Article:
Meanwhile, on 12 February, the junta organized a parade in the capital to mark Union Day. Union Day commemorates the signing of the 1947 Panglong Agreement between the then-interim Burmese government and some ethnic minority leaders on the formation of the ‘Union of Burma’ (CNA, 12 February 2022). Alongside the commemorative event, the junta leader invited all EAOs, including signatories and non-signatories of the 2015 Nationwide Ceasefire Agreement, to a set of accompanying peace talks (Myanmar Now, 8 February 2022). The event was attended by only a handful of leaders from smaller EAOs, however, while leaders of larger EAOs – many of which have engaged in active conflict with the military since the coup – shunned the event and peace talks (Irrawaddy, 14 February 2022). On the same day, protesters held anti-coup protests to call for the establishment of a federal state in line with the principles of the Panglong Agreement.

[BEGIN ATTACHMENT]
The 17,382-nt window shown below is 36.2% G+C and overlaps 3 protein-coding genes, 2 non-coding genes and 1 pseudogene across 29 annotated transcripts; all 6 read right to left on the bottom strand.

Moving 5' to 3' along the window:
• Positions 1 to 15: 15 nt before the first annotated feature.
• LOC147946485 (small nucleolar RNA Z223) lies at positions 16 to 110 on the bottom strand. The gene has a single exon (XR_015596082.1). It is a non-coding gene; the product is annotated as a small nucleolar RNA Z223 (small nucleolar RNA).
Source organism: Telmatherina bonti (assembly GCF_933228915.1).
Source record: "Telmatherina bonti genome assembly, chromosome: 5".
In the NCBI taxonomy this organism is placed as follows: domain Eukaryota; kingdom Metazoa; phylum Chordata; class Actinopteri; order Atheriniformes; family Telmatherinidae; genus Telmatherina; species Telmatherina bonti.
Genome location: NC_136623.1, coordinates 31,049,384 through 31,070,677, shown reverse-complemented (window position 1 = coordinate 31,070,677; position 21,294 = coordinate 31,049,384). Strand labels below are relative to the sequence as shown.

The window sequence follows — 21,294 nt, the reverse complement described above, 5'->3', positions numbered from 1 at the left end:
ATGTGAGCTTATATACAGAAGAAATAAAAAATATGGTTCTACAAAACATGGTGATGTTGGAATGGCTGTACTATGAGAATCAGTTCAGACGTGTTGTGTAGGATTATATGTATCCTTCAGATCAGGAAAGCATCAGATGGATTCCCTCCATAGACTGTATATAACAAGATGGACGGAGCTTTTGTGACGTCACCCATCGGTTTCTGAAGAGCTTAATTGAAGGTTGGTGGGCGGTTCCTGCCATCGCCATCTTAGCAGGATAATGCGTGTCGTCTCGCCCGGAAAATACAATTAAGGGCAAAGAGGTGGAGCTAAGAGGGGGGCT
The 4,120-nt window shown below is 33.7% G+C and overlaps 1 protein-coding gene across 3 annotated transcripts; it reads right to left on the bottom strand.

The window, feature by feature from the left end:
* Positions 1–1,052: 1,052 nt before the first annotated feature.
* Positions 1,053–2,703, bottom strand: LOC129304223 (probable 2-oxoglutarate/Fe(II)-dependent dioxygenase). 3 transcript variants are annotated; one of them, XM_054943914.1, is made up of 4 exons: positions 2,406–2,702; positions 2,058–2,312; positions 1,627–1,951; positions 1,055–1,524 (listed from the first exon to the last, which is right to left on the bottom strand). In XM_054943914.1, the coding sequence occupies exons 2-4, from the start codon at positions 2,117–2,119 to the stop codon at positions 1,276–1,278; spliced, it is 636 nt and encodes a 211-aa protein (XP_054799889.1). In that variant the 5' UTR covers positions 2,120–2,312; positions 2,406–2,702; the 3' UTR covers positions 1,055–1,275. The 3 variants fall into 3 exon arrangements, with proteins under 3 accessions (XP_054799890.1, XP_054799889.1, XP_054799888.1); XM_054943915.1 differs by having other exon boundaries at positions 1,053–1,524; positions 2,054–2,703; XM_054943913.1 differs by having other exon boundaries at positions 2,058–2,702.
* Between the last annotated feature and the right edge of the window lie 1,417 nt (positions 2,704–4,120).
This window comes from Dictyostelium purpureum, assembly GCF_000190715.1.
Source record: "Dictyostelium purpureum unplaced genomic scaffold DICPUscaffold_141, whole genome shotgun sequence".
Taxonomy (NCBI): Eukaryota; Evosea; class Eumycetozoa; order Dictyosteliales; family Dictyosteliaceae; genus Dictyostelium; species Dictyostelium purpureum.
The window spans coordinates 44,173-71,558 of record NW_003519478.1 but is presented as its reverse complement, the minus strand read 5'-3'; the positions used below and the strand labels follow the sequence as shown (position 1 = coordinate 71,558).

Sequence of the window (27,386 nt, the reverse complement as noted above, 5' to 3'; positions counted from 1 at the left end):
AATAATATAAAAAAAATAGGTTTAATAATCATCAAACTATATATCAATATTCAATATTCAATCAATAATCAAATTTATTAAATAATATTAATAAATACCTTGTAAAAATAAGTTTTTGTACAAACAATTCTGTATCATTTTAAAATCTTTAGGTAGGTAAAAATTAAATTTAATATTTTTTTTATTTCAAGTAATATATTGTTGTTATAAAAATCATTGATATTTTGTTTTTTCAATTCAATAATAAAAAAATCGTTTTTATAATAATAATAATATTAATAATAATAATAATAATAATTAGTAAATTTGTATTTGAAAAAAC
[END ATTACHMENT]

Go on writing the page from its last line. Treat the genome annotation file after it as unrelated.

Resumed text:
Last week in the Philippines, nine people were killed in an act of inter-clan violence arising from a traditional clan blood feud — locally known as rido — in Maguindanao province. The men were killed in an ambush by a rival clan group as they traveled to a rido settlement meeting. Moro Islamic Liberation Front (MILF) fighters were present in both clan groups (Manila Bulletin, 12 February 2022). Rido violence is common in the southern Philippines, particularly in the Bangsamoro region, where it manifests as attacks or ‘vendetta killings’ by one clan on another (The Diplomat, 6 July 2017). Rido persists as intergenerational conflict that often intersects with other conflicts, such as longstanding land disputes, the Moro separatist insurgency, Islamist fundamentalist movements, and electoral competition (The Diplomat, 6 July 2017; Crisis Group, 18 February 2022). ACLED’s Conflict Change Map first warned of increased violence to come in the Philippines in the past month.